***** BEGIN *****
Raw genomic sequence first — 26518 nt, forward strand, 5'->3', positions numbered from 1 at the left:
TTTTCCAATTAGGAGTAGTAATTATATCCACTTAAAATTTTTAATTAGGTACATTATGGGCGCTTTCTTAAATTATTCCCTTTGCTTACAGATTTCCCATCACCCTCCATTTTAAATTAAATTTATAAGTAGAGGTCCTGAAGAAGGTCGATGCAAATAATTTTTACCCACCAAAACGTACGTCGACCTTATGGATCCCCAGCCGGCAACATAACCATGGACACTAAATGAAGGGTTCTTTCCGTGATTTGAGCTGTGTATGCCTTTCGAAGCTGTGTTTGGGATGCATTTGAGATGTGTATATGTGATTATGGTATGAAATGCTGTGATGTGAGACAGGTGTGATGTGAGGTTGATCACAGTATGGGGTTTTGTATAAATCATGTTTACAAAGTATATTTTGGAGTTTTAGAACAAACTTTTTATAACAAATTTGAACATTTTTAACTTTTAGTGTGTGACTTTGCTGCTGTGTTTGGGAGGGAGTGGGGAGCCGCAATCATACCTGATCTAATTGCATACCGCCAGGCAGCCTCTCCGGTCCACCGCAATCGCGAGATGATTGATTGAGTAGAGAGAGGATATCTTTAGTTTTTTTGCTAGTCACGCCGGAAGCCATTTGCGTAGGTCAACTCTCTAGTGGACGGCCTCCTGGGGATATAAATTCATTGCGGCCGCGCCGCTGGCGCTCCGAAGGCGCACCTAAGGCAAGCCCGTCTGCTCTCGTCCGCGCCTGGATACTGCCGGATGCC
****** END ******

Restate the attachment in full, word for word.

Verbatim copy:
Raw genomic sequence first — 26518 nt, forward strand, 5'->3', positions numbered from 1 at the left:
TTTTCCAATTAGGAGTAGTAATTATATCCACTTAAAATTTTTAATTAGGTACATTATGGGCGCTTTCTTAAATTATTCCCTTTGCTTACAGATTTCCCATCACCCTCCATTTTAAATTAAATTTATAAGTAGAGGTCCTGAAGAAGGTCGATGCAAATAATTTTTACCCACCAAAACGTACGTCGACCTTATGGATCCCCAGCCGGCAACATAACCATGGACACTAAATGAAGGGTTCTTTCCGTGATTTGAGCTGTGTATGCCTTTCGAAGCTGTGTTTGGGATGCATTTGAGATGTGTATATGTGATTATGGTATGAAATGCTGTGATGTGAGACAGGTGTGATGTGAGGTTGATCACAGTATGGGGTTTTGTATAAATCATGTTTACAAAGTATATTTTGGAGTTTTAGAACAAACTTTTTATAACAAATTTGAACATTTTTAACTTTTAGTGTGTGACTTTGCTGCTGTGTTTGGGAGGGAGTGGGGAGCCGCAATCATACCTGATCTAATTGCATACCGCCAGGCAGCCTCTCCGGTCCACCGCAATCGCGAGATGATTGATTGAGTAGAGAGAGGATATCTTTAGTTTTTTTGCTAGTCACGCCGGAAGCCATTTGCGTAGGTCAACTCTCTAGTGGACGGCCTCCTGGGGATATAAATTCATTGCGGCCGCGCCGCTGGCGCTCCGAAGGCGCACCTAAGGCAAGCCCGTCTGCTCTCGTCCGCGCCTGGATACTGCCGGATGCC